GAIN Capital have just announced in a press release that:
It has reached an agreement to acquire the US-based retail forex business of GFT Forex ("GFT"), pending regulatory approval. Financial terms of the transaction were not disclosed.
Fresh from prosecuting and fining a range of foreign exchange brokers the CFTC have now started to fry some bigger fish. Referring to a by now familiar misuse of supposedly segregated funds, and using a by now familiar form of words, they just announced that they have:
We've previously discussed a variety of academic and political views on the costs and/or benefits of high frequency trading here on the Trading Gurus blog. If that type of thing is of interest to you as well then you might want to wander over to The Economist, where a "virtual debate" is currently taking place on the topic of "This house believes that high-frequency trading contributes to the overall quality of markets".
We reported at the beginning of November on the abrupt downfall of Jon Corzine. If you recall Mr. Corzine is an ex "Democratic" governor and senator, and now ex CEO of MF Global Inc. as well as an ex CEO of Goldman Sachs. He has just presided over the seventh largest bankruptcy in U.S. history. The Commodity Futures Trading Commission, one of the regulators supposedly keeping an eye on dodgy dealings on Wall Street on behalf of U.S. taxpayers, has released a long statement about the affair. Amongst other things CFTC Commisioner Scott D. O’Malia has this to say:
Saxo Bank, the online trading and investment specialist, today announced the launch of ForexTrading.com which will offer retail investors a select range of FX crosses and CFDs with variable spreads – as low as 0.8 pips.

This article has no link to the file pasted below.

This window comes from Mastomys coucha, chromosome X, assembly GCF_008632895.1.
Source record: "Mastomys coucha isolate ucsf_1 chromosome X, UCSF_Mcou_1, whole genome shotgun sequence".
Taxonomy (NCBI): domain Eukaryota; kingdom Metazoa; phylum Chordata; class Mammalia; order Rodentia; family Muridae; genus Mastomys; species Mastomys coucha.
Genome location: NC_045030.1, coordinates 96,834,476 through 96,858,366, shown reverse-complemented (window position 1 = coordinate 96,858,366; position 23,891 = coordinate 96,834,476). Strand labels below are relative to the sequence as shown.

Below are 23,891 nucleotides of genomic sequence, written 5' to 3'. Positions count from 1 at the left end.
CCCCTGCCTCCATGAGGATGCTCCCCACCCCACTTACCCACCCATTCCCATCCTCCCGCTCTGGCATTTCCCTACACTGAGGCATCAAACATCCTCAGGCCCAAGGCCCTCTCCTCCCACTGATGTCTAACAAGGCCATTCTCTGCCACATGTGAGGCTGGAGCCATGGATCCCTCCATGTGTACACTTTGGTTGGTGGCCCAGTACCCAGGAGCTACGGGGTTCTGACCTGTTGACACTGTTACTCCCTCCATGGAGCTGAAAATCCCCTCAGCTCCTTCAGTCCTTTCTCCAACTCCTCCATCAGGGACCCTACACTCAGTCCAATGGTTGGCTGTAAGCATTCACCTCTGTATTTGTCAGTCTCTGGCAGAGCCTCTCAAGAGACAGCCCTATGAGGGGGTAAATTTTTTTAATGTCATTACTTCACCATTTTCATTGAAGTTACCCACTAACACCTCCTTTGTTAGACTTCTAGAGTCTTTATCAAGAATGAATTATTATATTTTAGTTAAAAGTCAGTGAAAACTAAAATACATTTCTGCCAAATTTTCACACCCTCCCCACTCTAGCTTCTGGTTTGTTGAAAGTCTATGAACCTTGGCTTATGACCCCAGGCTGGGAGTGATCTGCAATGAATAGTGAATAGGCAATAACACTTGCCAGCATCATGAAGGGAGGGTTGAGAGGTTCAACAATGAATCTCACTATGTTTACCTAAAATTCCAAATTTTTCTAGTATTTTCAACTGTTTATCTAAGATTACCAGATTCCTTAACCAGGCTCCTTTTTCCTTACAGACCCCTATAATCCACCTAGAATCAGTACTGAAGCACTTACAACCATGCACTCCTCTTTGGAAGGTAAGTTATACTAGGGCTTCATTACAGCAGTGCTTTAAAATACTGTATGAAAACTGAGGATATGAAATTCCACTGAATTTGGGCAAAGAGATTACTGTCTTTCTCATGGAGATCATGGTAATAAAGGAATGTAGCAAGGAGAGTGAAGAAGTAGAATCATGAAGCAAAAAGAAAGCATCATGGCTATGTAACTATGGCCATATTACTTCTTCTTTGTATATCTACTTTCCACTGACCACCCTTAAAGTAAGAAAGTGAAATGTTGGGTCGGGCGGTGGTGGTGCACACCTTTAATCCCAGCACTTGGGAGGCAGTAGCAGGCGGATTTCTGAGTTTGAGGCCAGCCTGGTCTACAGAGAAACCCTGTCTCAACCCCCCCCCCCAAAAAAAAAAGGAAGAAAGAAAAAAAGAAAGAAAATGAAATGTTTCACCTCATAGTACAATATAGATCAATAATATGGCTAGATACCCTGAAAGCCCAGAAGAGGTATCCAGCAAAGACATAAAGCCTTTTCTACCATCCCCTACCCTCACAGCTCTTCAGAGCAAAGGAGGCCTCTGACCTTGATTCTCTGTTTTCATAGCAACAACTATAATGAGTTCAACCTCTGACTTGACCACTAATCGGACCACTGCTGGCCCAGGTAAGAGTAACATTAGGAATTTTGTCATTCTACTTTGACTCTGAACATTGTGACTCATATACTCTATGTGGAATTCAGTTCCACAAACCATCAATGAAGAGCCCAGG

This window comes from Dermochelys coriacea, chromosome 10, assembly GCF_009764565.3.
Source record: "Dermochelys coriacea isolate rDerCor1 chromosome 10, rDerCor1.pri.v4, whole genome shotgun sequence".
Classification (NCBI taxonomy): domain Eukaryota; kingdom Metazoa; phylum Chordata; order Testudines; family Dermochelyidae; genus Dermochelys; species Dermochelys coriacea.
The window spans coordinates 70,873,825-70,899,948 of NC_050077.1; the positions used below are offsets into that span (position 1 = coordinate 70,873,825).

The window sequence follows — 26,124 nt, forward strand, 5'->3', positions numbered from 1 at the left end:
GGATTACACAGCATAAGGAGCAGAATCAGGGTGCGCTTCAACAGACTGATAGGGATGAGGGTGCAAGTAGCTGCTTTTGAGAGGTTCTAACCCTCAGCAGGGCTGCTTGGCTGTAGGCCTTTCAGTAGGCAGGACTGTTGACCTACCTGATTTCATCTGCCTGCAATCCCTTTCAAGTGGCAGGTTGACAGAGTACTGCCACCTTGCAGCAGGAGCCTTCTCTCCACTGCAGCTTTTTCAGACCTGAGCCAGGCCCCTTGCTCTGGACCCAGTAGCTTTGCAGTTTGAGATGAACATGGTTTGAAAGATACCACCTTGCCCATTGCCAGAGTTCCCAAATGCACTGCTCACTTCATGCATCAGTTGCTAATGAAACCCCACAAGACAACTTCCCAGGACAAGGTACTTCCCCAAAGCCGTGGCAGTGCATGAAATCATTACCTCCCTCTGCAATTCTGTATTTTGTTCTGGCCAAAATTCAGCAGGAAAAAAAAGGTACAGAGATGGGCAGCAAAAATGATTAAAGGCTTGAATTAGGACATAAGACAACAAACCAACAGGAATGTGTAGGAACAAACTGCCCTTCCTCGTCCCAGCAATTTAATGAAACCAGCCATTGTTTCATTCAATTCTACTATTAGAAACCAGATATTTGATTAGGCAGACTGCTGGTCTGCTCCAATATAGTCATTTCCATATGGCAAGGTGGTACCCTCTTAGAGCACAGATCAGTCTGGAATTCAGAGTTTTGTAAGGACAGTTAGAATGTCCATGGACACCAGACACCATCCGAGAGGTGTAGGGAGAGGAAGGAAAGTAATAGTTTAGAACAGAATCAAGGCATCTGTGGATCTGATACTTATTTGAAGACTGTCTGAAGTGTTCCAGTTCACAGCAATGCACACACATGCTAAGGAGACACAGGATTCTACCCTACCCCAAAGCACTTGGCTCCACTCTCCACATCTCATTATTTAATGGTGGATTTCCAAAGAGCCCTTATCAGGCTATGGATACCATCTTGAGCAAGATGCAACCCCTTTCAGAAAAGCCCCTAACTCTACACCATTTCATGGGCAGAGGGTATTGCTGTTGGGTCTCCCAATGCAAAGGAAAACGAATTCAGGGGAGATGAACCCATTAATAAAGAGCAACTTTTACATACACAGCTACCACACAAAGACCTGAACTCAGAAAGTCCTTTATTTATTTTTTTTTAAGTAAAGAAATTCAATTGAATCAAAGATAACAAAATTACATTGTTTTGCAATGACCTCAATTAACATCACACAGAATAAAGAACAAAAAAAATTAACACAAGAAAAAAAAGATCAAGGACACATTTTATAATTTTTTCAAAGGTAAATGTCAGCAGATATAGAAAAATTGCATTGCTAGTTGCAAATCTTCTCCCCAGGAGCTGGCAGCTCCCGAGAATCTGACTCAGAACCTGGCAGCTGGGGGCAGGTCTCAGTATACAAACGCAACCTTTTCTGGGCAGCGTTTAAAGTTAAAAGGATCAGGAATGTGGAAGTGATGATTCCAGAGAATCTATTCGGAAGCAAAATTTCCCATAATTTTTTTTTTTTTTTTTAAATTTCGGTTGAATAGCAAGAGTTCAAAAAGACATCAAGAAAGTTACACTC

Those spreads are not only variable, they are also significantly smaller than the spreads available to Saxo's existing retail clients through the SaxoTrader and WebTrader platforms. Here's a quick comparison between two demo accounts, with the new ForexTrading.com first:
The National Futures Association has just issued additional guidance to it's members about the CFTC's Final Forex Regulations. In its latest notice to members the NFA says that:
NFA staff has received a number of inquiries from Members seeking further guidance and clarification on certain requirements. Based on further consultation with CFTC staff on Friday, October 8th, this Notice provides additional guidance on the following areas:
The Chicago Mercantile Exchange announced earlier in the summer that following the expiry of the September 2010 contracts, e-micro currency futures contracts would change to being physically delivered:
CME FX will be migrating the E-micro Forex futures contracts from being cash settled to physically delivered. The December contract will be listed for trading on Sunday, July 25 (trade date Monday, July 26). This will enable active traders to carry larger positions in the E-micros and easily offset them with our standard size FX contracts – potentially generating more liquidity and tighter spreads in the E-micro Forex futures contracts.
Most of those September contracts expire today (USD/CAD does so tomorrow), and so from now on all e-micro currency futures contracts will involve physical delivery instead of cash settlement. CME explain the difference between cash settlement and physical delivery as follows:
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